# Homework Help: Determine depth of a channel

1. Apr 10, 2013

### dreamliner

1. The problem statement, all variables and given/known data

A rectangular channel has a width of 2 meters, and an slope of 1:80. The Manning's number for the entire channel is n = 0,014. In this situation the depth is y= 1,50m. The flow of water is normal.

Further down the slope decreases to 1:150 and the width increases to b=3 meters. The waterflow Q and the MAnning's number is the same as in the situation above. Find the depth of water, y.

2. Relevant equations

Hydraulic radius R = A/P
Manning formula for gravity flow: Q= 1/n*A*R*S0^1/2
Froude number U/(√(g*y))

3. The attempt at a solution

I have the water flow Q= 17,04m^3/s from before. Since I also have Manning's number, width and slope, I'm thinking Manning's formula for gravity flow.

However, not having the new depth prevents me from calculating the hydraulic radius - which is a part of Manning's formula so it would end up looking like this:

17,04= 1/0,014*(3*y)*?^(2/3)*(1/150)^(1/2). (? being the place where the number for hydraulic radius would go).
So I'm kind of stuck at this point. Any suggestions would be appreciated.

2. Apr 10, 2013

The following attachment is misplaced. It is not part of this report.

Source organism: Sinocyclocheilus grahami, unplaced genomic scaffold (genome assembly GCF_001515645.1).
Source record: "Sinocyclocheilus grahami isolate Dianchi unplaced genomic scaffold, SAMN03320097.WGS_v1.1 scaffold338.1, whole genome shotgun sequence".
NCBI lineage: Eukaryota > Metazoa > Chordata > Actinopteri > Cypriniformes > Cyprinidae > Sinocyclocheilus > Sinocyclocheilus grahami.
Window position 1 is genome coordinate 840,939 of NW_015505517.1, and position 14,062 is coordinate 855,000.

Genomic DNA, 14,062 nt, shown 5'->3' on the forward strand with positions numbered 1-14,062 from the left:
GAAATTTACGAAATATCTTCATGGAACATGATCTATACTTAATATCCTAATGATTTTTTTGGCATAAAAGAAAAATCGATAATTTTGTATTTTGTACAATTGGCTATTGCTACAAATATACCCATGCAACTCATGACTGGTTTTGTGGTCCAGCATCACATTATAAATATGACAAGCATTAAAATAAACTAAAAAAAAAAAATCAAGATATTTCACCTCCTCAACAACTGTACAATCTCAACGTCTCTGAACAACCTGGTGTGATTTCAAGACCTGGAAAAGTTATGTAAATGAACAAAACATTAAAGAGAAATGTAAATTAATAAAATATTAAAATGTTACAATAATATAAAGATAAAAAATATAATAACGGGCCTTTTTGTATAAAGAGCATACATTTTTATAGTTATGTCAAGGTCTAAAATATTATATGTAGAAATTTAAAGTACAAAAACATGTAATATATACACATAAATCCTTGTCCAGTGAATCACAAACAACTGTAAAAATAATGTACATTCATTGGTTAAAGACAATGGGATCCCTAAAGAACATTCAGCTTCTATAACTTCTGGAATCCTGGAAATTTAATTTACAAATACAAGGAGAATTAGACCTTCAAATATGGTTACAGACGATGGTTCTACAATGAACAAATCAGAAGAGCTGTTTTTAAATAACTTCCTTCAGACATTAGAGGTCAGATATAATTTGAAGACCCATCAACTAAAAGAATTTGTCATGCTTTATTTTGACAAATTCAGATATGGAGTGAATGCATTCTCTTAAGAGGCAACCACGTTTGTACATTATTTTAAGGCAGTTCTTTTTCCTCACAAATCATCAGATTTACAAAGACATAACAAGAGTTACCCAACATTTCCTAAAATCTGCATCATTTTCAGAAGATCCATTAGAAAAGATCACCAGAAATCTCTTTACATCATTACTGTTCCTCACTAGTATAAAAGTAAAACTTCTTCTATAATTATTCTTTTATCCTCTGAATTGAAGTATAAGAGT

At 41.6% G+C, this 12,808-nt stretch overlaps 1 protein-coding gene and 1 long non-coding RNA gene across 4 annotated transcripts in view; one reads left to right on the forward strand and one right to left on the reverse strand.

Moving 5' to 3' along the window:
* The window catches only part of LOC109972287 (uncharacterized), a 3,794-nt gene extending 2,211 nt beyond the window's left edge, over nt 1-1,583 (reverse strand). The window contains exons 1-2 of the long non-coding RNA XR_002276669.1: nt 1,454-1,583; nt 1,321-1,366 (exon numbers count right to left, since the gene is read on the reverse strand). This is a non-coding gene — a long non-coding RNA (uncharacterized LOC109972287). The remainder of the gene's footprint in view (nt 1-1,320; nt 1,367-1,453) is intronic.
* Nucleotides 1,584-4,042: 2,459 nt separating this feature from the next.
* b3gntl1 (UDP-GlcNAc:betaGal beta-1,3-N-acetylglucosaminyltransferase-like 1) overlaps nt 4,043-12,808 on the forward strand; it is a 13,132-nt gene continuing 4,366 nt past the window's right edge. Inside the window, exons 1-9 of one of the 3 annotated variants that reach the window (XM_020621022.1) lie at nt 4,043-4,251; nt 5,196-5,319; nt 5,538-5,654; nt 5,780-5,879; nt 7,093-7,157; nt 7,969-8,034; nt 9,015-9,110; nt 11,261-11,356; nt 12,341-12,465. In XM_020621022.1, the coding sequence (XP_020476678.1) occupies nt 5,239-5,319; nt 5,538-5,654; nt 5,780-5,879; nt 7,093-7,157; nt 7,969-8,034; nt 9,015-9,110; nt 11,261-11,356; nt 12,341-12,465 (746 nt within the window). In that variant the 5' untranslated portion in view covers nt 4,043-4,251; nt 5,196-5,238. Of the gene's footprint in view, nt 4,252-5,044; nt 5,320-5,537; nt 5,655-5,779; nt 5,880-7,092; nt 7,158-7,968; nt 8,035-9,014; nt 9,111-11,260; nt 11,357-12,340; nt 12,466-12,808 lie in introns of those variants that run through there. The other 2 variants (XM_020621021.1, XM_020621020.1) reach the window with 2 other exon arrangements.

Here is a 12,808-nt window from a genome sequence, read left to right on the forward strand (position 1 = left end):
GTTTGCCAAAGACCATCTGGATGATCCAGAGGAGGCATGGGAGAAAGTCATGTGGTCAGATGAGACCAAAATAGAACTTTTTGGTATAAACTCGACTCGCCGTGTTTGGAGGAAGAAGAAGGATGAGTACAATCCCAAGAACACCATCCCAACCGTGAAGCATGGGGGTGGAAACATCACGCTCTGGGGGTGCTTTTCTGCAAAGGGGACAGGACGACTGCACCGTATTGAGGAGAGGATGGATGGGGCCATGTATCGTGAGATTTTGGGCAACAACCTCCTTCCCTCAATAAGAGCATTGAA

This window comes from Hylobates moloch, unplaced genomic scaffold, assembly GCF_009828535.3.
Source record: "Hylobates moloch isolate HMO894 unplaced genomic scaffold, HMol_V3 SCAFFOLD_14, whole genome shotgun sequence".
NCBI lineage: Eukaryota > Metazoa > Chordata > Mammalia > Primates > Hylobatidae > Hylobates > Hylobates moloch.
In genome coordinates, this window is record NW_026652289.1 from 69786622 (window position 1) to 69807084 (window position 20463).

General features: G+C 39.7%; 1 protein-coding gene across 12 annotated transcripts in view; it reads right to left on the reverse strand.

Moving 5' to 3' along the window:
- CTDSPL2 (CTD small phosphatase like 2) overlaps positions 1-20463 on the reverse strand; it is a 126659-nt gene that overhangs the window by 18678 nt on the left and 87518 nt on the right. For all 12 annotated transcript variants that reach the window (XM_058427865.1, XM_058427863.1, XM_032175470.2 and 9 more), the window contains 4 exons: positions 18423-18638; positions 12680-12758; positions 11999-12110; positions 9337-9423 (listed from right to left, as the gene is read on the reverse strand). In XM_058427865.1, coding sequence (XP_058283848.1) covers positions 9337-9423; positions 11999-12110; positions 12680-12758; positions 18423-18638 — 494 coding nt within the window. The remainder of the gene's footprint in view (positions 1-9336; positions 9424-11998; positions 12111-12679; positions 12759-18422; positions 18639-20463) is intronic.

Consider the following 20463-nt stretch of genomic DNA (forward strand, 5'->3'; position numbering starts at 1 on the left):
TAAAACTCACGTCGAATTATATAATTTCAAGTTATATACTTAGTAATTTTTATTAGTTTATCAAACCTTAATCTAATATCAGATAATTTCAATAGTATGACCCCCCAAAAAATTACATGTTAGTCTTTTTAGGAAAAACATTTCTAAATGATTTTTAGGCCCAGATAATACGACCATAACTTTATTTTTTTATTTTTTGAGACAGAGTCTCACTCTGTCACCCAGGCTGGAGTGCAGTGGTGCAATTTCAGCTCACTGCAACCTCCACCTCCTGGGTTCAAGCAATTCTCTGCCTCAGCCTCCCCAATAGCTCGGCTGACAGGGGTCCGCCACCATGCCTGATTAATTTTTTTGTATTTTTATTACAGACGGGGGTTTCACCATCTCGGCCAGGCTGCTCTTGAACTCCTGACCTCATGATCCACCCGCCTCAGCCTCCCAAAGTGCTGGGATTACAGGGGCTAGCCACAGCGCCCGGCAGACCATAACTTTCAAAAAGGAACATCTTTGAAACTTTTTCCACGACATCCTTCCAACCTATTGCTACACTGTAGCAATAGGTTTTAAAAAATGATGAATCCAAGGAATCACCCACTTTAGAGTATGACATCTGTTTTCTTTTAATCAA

### SteamKing

Staff Emeritus
It seems like you are missing the wetted perimeter for the channel. The problem doesn't state it explicitly, but assume the channel cross section is still rectangular downstream. Can you figure out the formula for the perimeter given a width of 3.0 m and a depth of y?

3. Apr 10, 2013

### dreamliner

We just touched on the subject before end of class today, so I'm not sure if this is correct, but using the formula for hydraulic radius R=A/P - where P is the wetted perimeter:

R= A/P can be re-written as (w*y)/(y+y+w)= (w*y)/(2y+w) giving P=2y+3.

Looking at it I'm not sure if this will work since there is a slope in the channel....

4. Apr 10, 2013

### SteamKing

Staff Emeritus
But the slope is in the direction of water flow, isn't it? The area and wetted perimeter of the channel are properties of the cross section of the channel, which is normal to the direction of flow.